I took other folks' advice and added pepper, mustard, and paprika. Otherwise this would be really Brit, uh, I mean bland.


Needs pepper.


I made this for the second time today, but used gruyere instead of cheddar. Much better (in my opinion) and more "French."


Finally got around to making this. Came out very very good! I used croissants from Sam's and followed the recipe.

The result was a very light and fluffy cheesy custard dish that was praised by my wife who wanted me to make it again in the near future. She suggested it would make a great brunch dish, maybe leave out the garlic for that use.


Such a simple but decadent addition to Christmas brunch! Since I had vegetarians at the table, I omitted the ham and added spinach and mushrooms. It was an absolute hit, even with our resident picky teenager. The need to let things rest/soak throughout the recipe make it a great one to have on the menu, since you can easily work on other dishes simultaneously.


Who on earth ever has leftover croissants?! ;)


Came out a bit too liquid-y, probably because used smaller croissants and guessed at the amount; will use regular size next time. Delicious anyway. Extended over 2 meals for the 2 of us, set well when reheated second time. This one's a keeper!


Made this for brunch but swapped the mozzarella for Swiss, which I thought tasted way better than the original. I also added fresh sage and thyme for some added flavor. Needed to cook A LOT longer than the 30 minutes for the liquid to set. Going to try the mustard and cayenne next time, this was a huge hit


I did not like this much at all. It didn't make for a satisfying dinner - I could see it better for brunch, although it wasn't really hot enough when it came out of the oven. I had to put it back in for 10 more minutes. And it didn't have much flavor. Would not recommend.


This is lovely and *very* rich. I undercooked it on my first attempt--when Nigella says "puffy," she's not kidding. The pudding is going to double in height. It should look a little like there are cheesy popovers in your baking dish.


Definitely needs a little with the béchamel, I added mustard, bay leaf and a little nutmeg.Have made numerous times, and always gets a rave review.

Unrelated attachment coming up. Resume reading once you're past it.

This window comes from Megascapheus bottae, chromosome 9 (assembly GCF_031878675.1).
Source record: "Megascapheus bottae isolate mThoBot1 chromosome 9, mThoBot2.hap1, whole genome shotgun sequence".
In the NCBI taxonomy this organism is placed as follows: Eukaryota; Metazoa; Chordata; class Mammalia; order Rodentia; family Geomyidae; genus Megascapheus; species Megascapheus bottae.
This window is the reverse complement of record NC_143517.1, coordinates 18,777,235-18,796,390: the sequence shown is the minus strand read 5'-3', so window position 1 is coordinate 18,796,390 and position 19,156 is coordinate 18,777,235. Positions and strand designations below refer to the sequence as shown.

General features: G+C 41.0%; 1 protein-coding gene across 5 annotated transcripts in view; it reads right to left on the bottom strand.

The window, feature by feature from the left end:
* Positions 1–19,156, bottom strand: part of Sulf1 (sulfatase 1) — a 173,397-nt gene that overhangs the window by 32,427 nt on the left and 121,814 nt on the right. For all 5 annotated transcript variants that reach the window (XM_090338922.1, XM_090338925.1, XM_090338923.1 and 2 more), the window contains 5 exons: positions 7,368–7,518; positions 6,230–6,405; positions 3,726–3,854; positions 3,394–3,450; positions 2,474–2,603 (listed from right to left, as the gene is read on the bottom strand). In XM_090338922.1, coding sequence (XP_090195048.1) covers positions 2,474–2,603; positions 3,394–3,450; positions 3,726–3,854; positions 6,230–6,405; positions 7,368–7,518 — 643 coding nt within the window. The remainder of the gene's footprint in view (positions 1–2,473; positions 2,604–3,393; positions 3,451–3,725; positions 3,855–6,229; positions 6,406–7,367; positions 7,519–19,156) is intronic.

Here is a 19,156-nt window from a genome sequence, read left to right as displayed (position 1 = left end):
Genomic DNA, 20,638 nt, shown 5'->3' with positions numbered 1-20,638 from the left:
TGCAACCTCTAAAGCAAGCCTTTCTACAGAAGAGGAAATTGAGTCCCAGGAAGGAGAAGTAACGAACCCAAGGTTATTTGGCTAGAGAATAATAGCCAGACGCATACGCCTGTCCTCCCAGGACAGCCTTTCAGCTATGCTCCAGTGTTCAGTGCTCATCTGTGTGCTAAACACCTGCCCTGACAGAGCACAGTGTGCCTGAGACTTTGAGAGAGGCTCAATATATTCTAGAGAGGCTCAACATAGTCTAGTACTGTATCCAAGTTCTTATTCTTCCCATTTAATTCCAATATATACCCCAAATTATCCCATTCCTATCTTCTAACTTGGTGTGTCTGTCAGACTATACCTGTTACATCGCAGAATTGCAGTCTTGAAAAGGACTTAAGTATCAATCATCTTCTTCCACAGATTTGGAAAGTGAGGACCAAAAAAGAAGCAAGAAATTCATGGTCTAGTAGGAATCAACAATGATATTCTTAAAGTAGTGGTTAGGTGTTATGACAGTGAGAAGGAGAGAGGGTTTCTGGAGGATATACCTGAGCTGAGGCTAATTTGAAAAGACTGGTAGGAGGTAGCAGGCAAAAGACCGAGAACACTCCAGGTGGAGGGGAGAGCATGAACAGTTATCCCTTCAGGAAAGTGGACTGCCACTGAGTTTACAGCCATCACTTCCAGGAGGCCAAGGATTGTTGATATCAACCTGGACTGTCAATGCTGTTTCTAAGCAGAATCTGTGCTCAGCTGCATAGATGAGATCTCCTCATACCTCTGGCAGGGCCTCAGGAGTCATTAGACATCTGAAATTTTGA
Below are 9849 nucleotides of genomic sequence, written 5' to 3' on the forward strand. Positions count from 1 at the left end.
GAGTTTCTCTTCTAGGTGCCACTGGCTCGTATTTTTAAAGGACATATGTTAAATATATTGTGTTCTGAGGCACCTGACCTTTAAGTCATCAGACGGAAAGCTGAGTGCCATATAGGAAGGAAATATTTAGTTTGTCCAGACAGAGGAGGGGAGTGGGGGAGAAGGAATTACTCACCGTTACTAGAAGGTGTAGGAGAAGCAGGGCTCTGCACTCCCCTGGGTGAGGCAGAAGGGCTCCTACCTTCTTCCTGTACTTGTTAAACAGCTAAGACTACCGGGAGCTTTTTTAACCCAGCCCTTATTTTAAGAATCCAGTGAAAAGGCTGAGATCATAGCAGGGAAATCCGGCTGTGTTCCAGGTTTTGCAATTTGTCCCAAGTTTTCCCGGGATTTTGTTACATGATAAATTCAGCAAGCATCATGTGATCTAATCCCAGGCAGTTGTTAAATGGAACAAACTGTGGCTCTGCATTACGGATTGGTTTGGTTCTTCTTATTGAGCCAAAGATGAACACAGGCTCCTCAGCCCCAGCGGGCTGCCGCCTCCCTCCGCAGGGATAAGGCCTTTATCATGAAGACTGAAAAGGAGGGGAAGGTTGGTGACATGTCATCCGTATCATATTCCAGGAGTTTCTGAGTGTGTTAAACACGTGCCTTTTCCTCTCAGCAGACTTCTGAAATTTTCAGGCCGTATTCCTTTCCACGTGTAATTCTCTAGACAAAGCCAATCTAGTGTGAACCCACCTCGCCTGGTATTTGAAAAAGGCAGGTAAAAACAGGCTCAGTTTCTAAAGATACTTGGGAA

Ugh. Soupy and bland.

Sasha W

After reading everyone's comments, I used toasted fresh croissants, added some salt and pepper to the custard, sauteed up some mushrooms, spinach, and shallots to replace the ham, and used aged gruyere instead of cheddar. It took an hour to cook but was a major hit for brunch.


I don’t honestly understand why I made this. It was horrible. I hate eggs and cheese so I have no clue why I thought this would be a good idea but it was disgusting. Good luck…


I love this recipe and make it all the time, BUT I bake it for 1.5h at 350F! Then it's much less liquidy

Anna J

It was Ok-ish but I won't make it again. It was too heavy and the cheeses were all wrong. We weren't fighting over the leftovers with this one.

brent in LA

It’s rare that croissants get stale in our home so I usually use 3C of milk and bake an extra 10-15 mins. Always a wonderful treat!


Can this be prepared the night before?


Put some Dijon mustard on the croissant and was not disappointed. Also added some dried ramps and garlic scapes and mustard powder to the milk and was glad I did. Like the comments about paprika and cayenne. Next time.


Works with aged sourdough bread which doesn’t really get stale, just dry. There’s always that around here because we bake our own.


This is a bread pudding. I don’t know why one would call it lasagna, it’s not even in layers. I’ll make it with aging homemade sourdough bread.

Ahuva Greenblatt

French lasagne my eye. It's bread pudding, period. And depending on the size/quality/ of your croissants, this recipe can go one of two ways -- success or disaster. The typical custard proportions are 1 egg to 1 cup of milk -- yes, as she shows here; but that's a function of how much dough there is to soak up the moisture.The fresh mozzarella is not the culprit. It's the croissants.


You could vegetarianize this by using the vegetarian ham called Wham, available on the internet (it was originally made by Seventh Day Adventists). Or you could try the baconless made by Morningstar Farms, which is available most everywhere.

Private notes are only visible to you.

French Lasagne Recipe (2024)
Top Articles
Latest Posts
Article information

Author: Jamar Nader

Last Updated:

Views: 5744

Rating: 4.4 / 5 (75 voted)

Reviews: 90% of readers found this page helpful

Author information

Name: Jamar Nader

Birthday: 1995-02-28

Address: Apt. 536 6162 Reichel Greens, Port Zackaryside, CT 22682-9804

Phone: +9958384818317

Job: IT Representative

Hobby: Scrapbooking, Hiking, Hunting, Kite flying, Blacksmithing, Video gaming, Foraging

Introduction: My name is Jamar Nader, I am a fine, shiny, colorful, bright, nice, perfect, curious person who loves writing and wants to share my knowledge and understanding with you.